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The Cambridge History of English and American Literature in 18 Volumes (1907–21).
Volume VI. The Drama to 1642, Part Two.

I. Ben Jonson

§ 9. The Sad Shepherd

His plays fall into well defined classes: masques, comedies and tragedies, with the addition of the unfinished pastoral, The Sad Shepherd. As the pastoral and the masque are treated elsewhere in this work, Jonson’s contributions to these two dramatic types must be very briefly noticed here. The Sad Shepherd, probably, represents an attempt of his last years to revise and complete for the stage (then addicted to pastorals) a play written, in part, many years before. Whenever his little excursion to Arcadia was first planned, it has since succeeded in carrying many readers thither. It is another of those delightful surprises in Jonson’s work, not unlike the trouvaille of the “Queen and huntress” hidden in the impenetrable jungle of Cynthia’s Revels. Among later comedies, The Sad Shepherd is like a breeze in a drowsy lecture-room. Its Arcadia is called Sherwood and is inhabited by Robin Hood and his merry men, but it has visitors from the fantastic Arcadia of the pastorals, and others from fairyland; and it most resembles the rural England of Jonson’s observation. The plan of bringing together Robin Goodfellow and Robin Hood, Maudlin the witch of Paplewick and Aeglamour the sad, was ingenious. And Jonson managed to write about little fishes without making them talk like whales. He evidently had collected a formidable array of data in regard to fairies, folklore, rustic terms and habits; but, as he wrote, sweet fancy, for once, shared with realism in guiding his pen. No other of his plays can be read from beginning to end with such genuine refreshment.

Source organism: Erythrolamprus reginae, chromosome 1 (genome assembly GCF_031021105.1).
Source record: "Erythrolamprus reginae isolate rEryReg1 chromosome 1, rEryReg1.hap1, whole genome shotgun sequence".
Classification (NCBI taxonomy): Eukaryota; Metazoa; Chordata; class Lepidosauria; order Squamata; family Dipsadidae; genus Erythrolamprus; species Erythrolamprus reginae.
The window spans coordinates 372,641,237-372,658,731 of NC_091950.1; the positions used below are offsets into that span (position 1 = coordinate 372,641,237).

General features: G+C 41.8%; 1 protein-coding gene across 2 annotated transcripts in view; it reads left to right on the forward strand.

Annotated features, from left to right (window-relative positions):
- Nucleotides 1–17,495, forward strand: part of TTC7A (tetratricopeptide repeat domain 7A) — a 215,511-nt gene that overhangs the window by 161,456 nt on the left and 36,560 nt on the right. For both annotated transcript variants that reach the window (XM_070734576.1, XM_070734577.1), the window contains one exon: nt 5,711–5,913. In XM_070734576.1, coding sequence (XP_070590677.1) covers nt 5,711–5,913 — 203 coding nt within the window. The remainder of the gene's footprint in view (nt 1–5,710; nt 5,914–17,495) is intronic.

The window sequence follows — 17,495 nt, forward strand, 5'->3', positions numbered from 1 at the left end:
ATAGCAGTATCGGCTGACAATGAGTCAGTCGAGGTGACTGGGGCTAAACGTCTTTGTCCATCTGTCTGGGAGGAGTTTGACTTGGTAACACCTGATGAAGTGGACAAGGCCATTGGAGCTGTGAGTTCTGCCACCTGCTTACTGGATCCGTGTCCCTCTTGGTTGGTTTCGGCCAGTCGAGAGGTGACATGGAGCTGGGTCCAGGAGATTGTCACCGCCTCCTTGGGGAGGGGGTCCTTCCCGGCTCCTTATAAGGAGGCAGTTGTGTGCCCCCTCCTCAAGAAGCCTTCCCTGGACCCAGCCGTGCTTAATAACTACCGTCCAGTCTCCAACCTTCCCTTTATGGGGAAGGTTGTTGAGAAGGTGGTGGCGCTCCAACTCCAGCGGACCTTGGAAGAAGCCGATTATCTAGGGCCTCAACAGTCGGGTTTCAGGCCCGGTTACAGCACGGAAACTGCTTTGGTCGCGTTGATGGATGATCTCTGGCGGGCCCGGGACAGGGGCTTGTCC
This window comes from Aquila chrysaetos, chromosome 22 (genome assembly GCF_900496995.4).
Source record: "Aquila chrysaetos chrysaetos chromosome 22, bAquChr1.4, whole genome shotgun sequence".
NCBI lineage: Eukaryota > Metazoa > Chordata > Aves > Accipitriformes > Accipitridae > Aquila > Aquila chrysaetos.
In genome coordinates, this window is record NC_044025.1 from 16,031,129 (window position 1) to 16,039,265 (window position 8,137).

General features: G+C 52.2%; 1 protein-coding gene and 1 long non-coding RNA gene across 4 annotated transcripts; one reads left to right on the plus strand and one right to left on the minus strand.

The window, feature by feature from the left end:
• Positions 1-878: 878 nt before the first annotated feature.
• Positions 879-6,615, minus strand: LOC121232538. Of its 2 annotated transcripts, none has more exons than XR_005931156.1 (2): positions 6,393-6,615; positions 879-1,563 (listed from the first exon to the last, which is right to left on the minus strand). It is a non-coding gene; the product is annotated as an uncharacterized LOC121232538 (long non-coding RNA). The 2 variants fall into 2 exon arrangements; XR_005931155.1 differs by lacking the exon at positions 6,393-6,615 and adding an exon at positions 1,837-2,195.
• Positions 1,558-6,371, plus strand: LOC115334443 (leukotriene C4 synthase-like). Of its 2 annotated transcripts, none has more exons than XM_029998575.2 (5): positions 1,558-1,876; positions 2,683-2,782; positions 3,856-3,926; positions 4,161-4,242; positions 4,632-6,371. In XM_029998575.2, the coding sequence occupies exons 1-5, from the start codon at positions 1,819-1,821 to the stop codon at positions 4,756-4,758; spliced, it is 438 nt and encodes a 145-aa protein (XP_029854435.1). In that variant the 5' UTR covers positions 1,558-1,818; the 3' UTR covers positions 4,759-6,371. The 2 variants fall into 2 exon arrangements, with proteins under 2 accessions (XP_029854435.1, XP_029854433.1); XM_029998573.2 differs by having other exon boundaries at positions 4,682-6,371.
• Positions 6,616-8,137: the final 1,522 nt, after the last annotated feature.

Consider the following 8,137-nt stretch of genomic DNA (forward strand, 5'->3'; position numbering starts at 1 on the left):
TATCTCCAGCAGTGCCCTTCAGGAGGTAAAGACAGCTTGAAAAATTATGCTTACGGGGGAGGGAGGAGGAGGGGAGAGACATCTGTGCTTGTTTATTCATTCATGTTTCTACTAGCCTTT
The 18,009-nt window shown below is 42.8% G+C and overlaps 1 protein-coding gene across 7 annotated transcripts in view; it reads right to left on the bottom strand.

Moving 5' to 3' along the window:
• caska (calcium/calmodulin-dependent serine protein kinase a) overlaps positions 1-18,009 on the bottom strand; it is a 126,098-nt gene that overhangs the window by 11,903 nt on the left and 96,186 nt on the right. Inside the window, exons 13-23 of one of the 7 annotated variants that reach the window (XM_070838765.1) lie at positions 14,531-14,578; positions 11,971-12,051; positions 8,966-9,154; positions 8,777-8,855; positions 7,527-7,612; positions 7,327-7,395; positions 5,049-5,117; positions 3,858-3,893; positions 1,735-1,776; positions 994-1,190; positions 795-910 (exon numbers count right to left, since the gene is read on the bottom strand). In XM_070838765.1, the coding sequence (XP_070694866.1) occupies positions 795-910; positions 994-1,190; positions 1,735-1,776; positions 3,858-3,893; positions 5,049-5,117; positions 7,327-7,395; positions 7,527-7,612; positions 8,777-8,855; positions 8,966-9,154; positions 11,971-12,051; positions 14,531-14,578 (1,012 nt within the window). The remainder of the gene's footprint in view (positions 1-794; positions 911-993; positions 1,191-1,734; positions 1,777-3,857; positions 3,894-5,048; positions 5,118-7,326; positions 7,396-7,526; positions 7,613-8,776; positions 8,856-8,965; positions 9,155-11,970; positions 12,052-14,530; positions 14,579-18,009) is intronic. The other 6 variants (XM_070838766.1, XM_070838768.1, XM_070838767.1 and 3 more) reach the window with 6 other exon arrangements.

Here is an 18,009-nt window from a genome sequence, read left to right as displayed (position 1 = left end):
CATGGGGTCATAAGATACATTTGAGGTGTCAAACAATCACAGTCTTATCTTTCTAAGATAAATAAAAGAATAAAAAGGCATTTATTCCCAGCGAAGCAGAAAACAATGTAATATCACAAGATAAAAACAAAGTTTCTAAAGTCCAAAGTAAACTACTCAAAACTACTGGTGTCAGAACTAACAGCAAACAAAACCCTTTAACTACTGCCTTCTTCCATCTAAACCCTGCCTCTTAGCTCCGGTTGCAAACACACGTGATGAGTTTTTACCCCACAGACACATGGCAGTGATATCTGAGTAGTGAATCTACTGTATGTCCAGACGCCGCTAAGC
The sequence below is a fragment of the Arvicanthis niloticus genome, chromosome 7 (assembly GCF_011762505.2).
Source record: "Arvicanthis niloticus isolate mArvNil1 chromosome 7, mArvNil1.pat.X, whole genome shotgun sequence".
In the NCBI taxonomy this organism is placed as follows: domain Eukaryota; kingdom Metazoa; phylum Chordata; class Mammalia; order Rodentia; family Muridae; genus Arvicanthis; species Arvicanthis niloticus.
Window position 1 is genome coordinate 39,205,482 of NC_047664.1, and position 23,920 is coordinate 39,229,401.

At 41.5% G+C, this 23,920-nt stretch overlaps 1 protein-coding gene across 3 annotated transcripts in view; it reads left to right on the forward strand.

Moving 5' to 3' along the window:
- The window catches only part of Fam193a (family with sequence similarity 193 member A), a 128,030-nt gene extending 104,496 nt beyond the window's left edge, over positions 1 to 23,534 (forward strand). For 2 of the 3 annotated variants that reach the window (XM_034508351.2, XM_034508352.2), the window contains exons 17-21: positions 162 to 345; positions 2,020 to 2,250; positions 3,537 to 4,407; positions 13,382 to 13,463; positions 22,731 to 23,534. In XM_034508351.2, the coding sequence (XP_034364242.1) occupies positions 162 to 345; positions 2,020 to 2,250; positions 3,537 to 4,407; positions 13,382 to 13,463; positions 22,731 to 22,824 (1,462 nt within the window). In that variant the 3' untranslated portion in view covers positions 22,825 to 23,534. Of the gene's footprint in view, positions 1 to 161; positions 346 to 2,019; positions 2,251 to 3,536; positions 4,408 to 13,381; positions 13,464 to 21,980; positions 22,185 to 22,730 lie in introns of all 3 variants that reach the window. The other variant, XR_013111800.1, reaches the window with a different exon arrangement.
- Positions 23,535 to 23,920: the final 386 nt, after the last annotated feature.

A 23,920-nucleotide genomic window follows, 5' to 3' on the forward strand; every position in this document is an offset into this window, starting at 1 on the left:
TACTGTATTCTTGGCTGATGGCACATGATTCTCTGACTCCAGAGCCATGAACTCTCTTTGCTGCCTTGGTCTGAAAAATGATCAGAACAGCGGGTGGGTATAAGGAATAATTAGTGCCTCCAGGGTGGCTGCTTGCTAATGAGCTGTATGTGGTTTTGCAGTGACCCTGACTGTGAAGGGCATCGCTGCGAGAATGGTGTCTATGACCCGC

Less refreshing are the masques, with which Jonson delighted both the pleasure-loving court and the pedantic king. The libretti of these splendid entertainments are rather flavourless, without the music, dancing and spectacle. To the elaboration of these compositions, however, Jonson devoted his ingenuity and learning, his dramatic and lyrical gifts in prodigal effort. Moral allegory, classical myth, English folklore, with realistic and satirical pictures of contemporary life, were all summoned to provide novelty, grandeur, or amusement as might be desired. For the masque, as for other forms, Jonson conceived definite rules and restrictions; but he was bound, of course, to respond to the desires of his royal patrons. Remembering the limitations and conditions, we must allow that his work in these masques displays in full all the remarkable talents which he exhibited elsewhere. The anti-masques gave opportunity for comic scenes, in which persons similar to those of his comedies find a place. The spectacular elements called for the play of fantastical invention, such as Jonson denied to his regular dramas. And the songs gave a free chance for lyrical verse. It must be said, however, that neither in dramatic nor lyric effects is there supreme excellence. No lyric in all the forty masques is unforgettable, and few rise above a mediocre level of adequacy. But Jonson virtually invented and perfected the court masque in its Jacobean form. Its history is mainly the record of his contributions.